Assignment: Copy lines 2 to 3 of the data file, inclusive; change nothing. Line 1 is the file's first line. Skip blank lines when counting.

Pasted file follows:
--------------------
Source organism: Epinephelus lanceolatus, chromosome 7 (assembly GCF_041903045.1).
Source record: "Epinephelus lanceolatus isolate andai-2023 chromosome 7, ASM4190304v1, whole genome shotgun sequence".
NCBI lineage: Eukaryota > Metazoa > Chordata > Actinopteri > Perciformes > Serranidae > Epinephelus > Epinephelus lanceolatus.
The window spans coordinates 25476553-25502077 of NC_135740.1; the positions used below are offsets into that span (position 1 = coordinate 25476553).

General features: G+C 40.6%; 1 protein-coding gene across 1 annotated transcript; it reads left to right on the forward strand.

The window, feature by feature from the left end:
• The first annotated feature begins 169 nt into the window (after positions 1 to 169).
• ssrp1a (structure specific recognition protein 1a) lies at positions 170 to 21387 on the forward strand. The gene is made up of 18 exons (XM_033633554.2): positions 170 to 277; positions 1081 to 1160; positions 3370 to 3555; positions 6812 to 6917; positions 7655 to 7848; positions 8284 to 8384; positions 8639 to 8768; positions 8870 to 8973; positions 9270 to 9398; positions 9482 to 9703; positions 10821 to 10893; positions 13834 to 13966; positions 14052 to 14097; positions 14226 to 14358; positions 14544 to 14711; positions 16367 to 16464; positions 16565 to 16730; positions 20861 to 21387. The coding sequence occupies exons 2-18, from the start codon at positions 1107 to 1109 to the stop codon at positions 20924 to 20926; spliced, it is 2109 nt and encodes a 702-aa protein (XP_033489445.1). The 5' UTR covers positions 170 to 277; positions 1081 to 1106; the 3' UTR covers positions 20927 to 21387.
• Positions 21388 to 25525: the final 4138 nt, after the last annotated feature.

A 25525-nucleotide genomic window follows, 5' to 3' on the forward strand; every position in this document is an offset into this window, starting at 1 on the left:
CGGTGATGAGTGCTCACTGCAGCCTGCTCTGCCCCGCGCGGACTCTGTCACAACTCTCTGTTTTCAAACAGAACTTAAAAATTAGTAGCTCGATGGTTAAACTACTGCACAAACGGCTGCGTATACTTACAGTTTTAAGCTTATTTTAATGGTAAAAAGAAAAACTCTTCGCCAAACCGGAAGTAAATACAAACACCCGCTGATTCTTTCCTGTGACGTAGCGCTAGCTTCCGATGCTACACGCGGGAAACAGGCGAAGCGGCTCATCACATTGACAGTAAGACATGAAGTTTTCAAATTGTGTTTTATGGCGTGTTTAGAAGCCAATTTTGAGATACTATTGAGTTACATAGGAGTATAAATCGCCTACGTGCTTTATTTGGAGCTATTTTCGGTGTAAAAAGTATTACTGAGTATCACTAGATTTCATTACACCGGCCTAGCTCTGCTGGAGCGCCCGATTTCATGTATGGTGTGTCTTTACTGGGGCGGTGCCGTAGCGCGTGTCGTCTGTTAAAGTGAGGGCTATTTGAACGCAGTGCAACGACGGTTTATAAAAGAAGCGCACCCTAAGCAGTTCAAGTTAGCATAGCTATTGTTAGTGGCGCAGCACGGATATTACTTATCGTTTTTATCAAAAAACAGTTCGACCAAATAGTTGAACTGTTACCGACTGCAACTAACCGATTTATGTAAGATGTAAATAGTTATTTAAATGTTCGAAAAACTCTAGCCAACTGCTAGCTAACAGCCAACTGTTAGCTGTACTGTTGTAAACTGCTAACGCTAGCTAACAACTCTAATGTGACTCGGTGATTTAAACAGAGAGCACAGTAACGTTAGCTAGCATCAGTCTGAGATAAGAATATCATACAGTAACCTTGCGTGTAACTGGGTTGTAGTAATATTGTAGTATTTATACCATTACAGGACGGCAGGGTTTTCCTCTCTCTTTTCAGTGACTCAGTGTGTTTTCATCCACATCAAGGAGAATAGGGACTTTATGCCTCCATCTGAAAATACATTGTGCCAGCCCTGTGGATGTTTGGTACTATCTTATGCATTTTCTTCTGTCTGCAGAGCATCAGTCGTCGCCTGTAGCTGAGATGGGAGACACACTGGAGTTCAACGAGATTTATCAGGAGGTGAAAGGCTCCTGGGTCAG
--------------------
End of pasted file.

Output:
Source record: "Epinephelus lanceolatus isolate andai-2023 chromosome 7, ASM4190304v1, whole genome shotgun sequence".
NCBI lineage: Eukaryota > Metazoa > Chordata > Actinopteri > Perciformes > Serranidae > Epinephelus > Epinephelus lanceolatus.